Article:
ASCOT, England (Reuters) - Specialist police with nuclear and chemical training gave the all clear at the British home of former Russian oligarch Boris Berezovsky on Sunday, a day after the fervent critic of Russian President Vladimir Putin died in unclear circumstances.
The 67-year-old, a former powerbroker who helped Putin climb to the top of Russian politics before falling from grace, was found at his house in Ascot, 25 miles (40 km) west of London.
Police said his death was "unexplained" and sent radioactive, biological and chemical experts to do tests in the house as they tried to piece together Berezovsky's final hours.
Berezovsky had survived assassination attempts and said he feared for his life after he became one of Putin's fiercest critics, repeatedly calling for him to be forced from office.
He was also a friend of Alexander Litvinenko, the former Russian spy who was poisoned with radioactive material in London in 2006, a murder that strained diplomatic ties between Britain and Russia.
However, associates said the man who personified the ruthless world of post-Soviet politics was depressed and may have committed suicide or had a heart attack after the stress of losing a $6 billion court case to Chelsea Football Club owner Roman Abramovich.
British media said he had given an interview to Forbes Russia magazine shortly before his death in which he spoke of wanting to return to Russia. He had lived in Britain since fleeing Russia in 2000.
"I do not know what to do. I am 67 years old. And I do not know what to do next," he said in the interview, according to extracts published in several British newspapers.
Police stood guard outside Berezovsky's mansion. Inside, detectives were carrying out a thorough search of the house.
"The CBRN (chemical, biological, radiological and nuclear) officers found nothing of concern in the property and we are now progressing the investigation as normal," Superintendent Simon Bowden, of Thames Valley Police, said in a statement.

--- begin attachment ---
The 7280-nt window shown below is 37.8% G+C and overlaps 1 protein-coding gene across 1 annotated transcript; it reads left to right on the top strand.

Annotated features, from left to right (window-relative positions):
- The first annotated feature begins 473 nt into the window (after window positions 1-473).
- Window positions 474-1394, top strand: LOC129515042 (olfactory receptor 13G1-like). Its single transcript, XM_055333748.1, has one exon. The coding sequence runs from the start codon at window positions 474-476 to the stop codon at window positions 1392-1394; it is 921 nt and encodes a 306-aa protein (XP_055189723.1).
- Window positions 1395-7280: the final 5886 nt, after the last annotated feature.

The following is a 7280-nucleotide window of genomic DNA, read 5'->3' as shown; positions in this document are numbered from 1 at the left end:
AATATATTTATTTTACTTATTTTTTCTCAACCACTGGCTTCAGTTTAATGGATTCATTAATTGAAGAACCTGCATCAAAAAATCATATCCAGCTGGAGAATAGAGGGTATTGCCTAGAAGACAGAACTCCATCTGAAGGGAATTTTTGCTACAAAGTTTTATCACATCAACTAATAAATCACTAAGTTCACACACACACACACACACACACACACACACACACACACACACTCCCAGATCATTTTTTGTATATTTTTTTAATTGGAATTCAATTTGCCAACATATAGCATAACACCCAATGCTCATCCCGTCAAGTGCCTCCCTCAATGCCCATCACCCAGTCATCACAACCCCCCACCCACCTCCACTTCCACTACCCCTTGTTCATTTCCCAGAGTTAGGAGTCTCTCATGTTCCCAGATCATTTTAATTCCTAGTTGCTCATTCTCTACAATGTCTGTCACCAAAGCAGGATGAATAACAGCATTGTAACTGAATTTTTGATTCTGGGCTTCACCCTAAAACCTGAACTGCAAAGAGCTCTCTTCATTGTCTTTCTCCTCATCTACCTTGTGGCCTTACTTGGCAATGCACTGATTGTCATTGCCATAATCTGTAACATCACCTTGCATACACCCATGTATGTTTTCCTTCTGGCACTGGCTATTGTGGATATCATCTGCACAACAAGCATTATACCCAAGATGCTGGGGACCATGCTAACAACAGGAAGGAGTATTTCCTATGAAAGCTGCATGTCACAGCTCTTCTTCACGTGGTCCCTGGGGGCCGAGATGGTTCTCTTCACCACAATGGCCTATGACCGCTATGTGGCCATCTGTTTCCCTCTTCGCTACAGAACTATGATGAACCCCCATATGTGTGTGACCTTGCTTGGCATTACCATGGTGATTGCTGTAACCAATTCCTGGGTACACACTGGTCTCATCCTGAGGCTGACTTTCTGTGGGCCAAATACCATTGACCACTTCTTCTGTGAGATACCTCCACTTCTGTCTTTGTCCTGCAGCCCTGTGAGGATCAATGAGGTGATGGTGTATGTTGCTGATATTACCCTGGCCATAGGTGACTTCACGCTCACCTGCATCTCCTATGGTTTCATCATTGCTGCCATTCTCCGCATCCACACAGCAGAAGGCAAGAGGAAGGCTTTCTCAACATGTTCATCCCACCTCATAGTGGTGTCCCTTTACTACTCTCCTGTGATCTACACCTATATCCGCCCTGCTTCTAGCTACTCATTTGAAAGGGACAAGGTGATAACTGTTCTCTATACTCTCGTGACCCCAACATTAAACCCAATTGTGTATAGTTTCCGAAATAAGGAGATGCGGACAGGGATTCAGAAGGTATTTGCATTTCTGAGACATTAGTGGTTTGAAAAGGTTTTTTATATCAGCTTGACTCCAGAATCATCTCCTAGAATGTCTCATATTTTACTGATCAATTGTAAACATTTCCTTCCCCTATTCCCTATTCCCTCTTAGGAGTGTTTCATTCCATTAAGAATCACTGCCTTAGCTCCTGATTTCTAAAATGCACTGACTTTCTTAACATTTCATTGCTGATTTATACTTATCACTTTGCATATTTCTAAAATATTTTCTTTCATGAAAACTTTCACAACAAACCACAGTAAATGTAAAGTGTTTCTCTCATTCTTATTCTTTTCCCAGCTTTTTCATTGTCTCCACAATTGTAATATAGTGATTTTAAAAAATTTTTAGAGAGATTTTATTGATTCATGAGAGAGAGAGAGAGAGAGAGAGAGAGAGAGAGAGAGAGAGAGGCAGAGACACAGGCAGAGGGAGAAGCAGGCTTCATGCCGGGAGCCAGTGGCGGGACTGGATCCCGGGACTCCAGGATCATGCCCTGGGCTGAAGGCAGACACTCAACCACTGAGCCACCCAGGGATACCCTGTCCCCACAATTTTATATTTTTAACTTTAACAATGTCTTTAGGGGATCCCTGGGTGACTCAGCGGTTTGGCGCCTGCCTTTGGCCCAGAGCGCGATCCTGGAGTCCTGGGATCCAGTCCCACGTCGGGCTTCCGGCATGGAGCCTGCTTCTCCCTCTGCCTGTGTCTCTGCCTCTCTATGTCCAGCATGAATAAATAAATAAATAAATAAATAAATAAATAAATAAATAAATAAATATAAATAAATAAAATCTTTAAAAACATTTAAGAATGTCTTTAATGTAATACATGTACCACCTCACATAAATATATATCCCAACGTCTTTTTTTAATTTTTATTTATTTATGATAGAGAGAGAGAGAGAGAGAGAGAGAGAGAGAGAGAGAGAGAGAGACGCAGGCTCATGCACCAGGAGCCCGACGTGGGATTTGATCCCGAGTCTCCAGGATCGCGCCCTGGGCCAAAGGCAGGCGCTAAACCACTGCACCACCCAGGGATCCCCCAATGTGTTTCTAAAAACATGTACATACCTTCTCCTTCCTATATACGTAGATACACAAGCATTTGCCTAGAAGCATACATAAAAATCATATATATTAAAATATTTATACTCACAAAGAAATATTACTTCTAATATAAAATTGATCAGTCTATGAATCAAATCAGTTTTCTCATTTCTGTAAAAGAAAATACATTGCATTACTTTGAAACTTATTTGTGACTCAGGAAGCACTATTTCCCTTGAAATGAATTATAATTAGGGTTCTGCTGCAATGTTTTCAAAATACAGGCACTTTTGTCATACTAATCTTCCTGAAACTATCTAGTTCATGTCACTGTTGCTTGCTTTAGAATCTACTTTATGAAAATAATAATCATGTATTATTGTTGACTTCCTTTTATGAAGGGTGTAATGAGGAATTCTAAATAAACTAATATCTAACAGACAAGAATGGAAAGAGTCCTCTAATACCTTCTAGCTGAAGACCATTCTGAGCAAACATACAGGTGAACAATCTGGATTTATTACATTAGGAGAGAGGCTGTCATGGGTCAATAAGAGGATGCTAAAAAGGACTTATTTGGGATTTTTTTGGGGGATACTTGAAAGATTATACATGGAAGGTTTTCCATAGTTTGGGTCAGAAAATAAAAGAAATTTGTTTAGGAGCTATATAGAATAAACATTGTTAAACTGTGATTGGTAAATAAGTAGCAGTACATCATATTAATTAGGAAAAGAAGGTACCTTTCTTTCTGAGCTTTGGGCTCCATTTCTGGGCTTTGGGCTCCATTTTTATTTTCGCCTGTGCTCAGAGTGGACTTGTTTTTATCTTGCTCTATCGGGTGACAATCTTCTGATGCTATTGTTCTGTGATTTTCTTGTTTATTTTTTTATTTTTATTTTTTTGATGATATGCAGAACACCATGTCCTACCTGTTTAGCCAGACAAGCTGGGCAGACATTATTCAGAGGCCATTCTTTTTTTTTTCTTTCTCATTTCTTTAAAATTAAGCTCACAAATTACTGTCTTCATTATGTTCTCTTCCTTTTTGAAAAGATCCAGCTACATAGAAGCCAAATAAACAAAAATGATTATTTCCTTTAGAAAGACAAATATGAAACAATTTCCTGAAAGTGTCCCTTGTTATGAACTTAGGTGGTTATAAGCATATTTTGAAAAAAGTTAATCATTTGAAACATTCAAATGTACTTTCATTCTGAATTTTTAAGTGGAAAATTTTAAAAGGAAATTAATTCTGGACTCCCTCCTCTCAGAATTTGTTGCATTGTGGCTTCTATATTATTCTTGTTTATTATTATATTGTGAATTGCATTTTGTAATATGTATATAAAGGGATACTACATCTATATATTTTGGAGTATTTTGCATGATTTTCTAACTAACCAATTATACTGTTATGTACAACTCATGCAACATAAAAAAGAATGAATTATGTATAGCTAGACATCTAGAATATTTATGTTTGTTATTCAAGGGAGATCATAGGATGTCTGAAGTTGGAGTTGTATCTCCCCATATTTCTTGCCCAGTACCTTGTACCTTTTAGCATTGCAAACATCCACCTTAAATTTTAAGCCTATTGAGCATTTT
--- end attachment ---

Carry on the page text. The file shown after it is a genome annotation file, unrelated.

Berezovsky, seen by Moscow as a criminal who should stand trial for fraud and tax evasion, was humiliated in 2012 when he lost a legal battle with former partner Abramovich, over shares in Russia's fourth biggest oil company.
Putin's spokesman, Dmitry Peskov, told state-run Rossya-24 television that Berezovsky had written to Putin and asked for help in returning to Russia.
"Some time ago, maybe a couple months ago, Berezovsky sent Vladimir Putin a letter he wrote personally, in which he acknowledged that he had made many mistakes, asked Putin's forgiveness for these mistakes and appealed to Putin to help him return to his homeland," Rossiya-24 quoted Peskov as saying.
Some associates said Berezovsky had struggled with the cost of losing the case, estimated at the time as more than $100 million. Berezovsky had kept a low profile since the defeat and was rarely seen in public.
"He had no money, he had lost it all. He was unbelievably depressed," Tim Bell, a public relations executive who was one of his closest British advisers, told the Sunday Times newspaper. "It's all very sad."
Alexei Venediktov, editor of Russia's Ekho Moskvy radio, said he had heard from unspecified sources that Berezovsky had died from heart failure. (Writing by Peter Griffiths in London; Additional reporting by Steve Gutterman in Moscow; Editing by Louise Ireland)